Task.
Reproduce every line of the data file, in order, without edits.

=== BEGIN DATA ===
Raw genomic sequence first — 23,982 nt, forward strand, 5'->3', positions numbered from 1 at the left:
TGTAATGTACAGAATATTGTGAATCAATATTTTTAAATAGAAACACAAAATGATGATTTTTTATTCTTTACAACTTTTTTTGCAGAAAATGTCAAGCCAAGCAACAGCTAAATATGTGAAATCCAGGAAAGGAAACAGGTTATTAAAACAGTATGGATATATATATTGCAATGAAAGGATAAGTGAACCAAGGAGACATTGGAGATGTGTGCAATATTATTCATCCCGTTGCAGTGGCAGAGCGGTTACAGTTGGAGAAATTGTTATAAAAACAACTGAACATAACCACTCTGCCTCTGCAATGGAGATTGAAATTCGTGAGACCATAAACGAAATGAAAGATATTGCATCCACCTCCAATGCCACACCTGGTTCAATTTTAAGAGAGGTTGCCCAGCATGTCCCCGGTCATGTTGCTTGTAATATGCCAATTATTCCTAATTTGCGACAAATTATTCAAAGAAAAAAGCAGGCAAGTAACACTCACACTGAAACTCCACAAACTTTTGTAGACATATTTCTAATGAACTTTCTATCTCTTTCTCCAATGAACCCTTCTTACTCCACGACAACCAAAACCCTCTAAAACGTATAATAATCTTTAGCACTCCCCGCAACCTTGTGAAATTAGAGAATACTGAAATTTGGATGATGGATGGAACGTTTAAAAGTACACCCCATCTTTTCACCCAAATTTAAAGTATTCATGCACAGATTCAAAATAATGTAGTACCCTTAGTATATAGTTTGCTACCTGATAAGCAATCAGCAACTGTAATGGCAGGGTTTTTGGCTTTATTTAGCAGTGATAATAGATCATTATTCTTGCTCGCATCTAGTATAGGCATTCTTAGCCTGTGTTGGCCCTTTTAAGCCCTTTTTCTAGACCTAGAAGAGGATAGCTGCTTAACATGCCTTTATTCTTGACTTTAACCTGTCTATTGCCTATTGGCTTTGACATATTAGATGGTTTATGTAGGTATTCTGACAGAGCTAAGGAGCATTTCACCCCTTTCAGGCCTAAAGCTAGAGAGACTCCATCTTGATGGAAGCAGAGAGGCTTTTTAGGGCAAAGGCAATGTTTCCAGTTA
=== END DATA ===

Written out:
Raw genomic sequence first — 23,982 nt, forward strand, 5'->3', positions numbered from 1 at the left:
TGTAATGTACAGAATATTGTGAATCAATATTTTTAAATAGAAACACAAAATGATGATTTTTTATTCTTTACAACTTTTTTTGCAGAAAATGTCAAGCCAAGCAACAGCTAAATATGTGAAATCCAGGAAAGGAAACAGGTTATTAAAACAGTATGGATATATATATTGCAATGAAAGGATAAGTGAACCAAGGAGACATTGGAGATGTGTGCAATATTATTCATCCCGTTGCAGTGGCAGAGCGGTTACAGTTGGAGAAATTGTTATAAAAACAACTGAACATAACCACTCTGCCTCTGCAATGGAGATTGAAATTCGTGAGACCATAAACGAAATGAAAGATATTGCATCCACCTCCAATGCCACACCTGGTTCAATTTTAAGAGAGGTTGCCCAGCATGTCCCCGGTCATGTTGCTTGTAATATGCCAATTATTCCTAATTTGCGACAAATTATTCAAAGAAAAAAGCAGGCAAGTAACACTCACACTGAAACTCCACAAACTTTTGTAGACATATTTCTAATGAACTTTCTATCTCTTTCTCCAATGAACCCTTCTTACTCCACGACAACCAAAACCCTCTAAAACGTATAATAATCTTTAGCACTCCCCGCAACCTTGTGAAATTAGAGAATACTGAAATTTGGATGATGGATGGAACGTTTAAAAGTACACCCCATCTTTTCACCCAAATTTAAAGTATTCATGCACAGATTCAAAATAATGTAGTACCCTTAGTATATAGTTTGCTACCTGATAAGCAATCAGCAACTGTAATGGCAGGGTTTTTGGCTTTATTTAGCAGTGATAATAGATCATTATTCTTGCTCGCATCTAGTATAGGCATTCTTAGCCTGTGTTGGCCCTTTTAAGCCCTTTTTCTAGACCTAGAAGAGGATAGCTGCTTAACATGCCTTTATTCTTGACTTTAACCTGTCTATTGCCTATTGGCTTTGACATATTAGATGGTTTATGTAGGTATTCTGACAGAGCTAAGGAGCATTTCACCCCTTTCAGGCCTAAAGCTAGAGAGACTCCATCTTGATGGAAGCAGAGAGGCTTTTTAGGGCAAAGGCAATGTTTCCAGTTA